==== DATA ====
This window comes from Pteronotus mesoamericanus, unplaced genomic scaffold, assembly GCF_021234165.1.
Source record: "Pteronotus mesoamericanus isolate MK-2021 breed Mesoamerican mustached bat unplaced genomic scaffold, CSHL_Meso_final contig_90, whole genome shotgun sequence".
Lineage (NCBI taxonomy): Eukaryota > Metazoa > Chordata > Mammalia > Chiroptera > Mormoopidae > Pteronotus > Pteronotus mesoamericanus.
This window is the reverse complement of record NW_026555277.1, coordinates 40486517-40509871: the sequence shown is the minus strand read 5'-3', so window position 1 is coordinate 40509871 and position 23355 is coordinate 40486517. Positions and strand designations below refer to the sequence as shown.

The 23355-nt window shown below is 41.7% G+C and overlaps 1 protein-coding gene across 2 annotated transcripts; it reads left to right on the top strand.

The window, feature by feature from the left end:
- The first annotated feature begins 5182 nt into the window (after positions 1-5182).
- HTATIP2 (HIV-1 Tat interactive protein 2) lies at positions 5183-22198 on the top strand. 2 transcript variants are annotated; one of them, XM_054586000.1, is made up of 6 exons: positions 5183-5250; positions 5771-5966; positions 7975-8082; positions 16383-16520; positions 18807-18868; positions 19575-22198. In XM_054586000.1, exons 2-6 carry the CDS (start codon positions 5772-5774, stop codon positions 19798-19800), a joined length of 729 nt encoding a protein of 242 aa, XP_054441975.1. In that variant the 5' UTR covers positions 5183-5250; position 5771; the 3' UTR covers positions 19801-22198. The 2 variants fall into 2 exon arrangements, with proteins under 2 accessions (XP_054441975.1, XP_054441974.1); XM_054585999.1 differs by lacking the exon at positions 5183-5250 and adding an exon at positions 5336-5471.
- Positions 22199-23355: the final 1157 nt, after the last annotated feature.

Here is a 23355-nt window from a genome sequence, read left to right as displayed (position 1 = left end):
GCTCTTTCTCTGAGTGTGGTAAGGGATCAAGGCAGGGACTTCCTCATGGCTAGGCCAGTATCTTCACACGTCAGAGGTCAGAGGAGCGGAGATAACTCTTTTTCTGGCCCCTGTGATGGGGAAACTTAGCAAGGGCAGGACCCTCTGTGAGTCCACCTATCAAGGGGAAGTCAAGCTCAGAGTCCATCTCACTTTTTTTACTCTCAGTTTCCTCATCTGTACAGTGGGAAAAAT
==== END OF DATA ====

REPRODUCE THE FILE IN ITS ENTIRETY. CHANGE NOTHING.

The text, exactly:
This window comes from Pteronotus mesoamericanus, unplaced genomic scaffold, assembly GCF_021234165.1.
Source record: "Pteronotus mesoamericanus isolate MK-2021 breed Mesoamerican mustached bat unplaced genomic scaffold, CSHL_Meso_final contig_90, whole genome shotgun sequence".
Lineage (NCBI taxonomy): Eukaryota > Metazoa > Chordata > Mammalia > Chiroptera > Mormoopidae > Pteronotus > Pteronotus mesoamericanus.
This window is the reverse complement of record NW_026555277.1, coordinates 40486517-40509871: the sequence shown is the minus strand read 5'-3', so window position 1 is coordinate 40509871 and position 23355 is coordinate 40486517. Positions and strand designations below refer to the sequence as shown.

The 23355-nt window shown below is 41.7% G+C and overlaps 1 protein-coding gene across 2 annotated transcripts; it reads left to right on the top strand.

The window, feature by feature from the left end:
- The first annotated feature begins 5182 nt into the window (after positions 1-5182).
- HTATIP2 (HIV-1 Tat interactive protein 2) lies at positions 5183-22198 on the top strand. 2 transcript variants are annotated; one of them, XM_054586000.1, is made up of 6 exons: positions 5183-5250; positions 5771-5966; positions 7975-8082; positions 16383-16520; positions 18807-18868; positions 19575-22198. In XM_054586000.1, exons 2-6 carry the CDS (start codon positions 5772-5774, stop codon positions 19798-19800), a joined length of 729 nt encoding a protein of 242 aa, XP_054441975.1. In that variant the 5' UTR covers positions 5183-5250; position 5771; the 3' UTR covers positions 19801-22198. The 2 variants fall into 2 exon arrangements, with proteins under 2 accessions (XP_054441975.1, XP_054441974.1); XM_054585999.1 differs by lacking the exon at positions 5183-5250 and adding an exon at positions 5336-5471.
- Positions 22199-23355: the final 1157 nt, after the last annotated feature.

Here is a 23355-nt window from a genome sequence, read left to right as displayed (position 1 = left end):
GCTCTTTCTCTGAGTGTGGTAAGGGATCAAGGCAGGGACTTCCTCATGGCTAGGCCAGTATCTTCACACGTCAGAGGTCAGAGGAGCGGAGATAACTCTTTTTCTGGCCCCTGTGATGGGGAAACTTAGCAAGGGCAGGACCCTCTGTGAGTCCACCTATCAAGGGGAAGTCAAGCTCAGAGTCCATCTCACTTTTTTTACTCTCAGTTTCCTCATCTGTACAGTGGGAAAAAT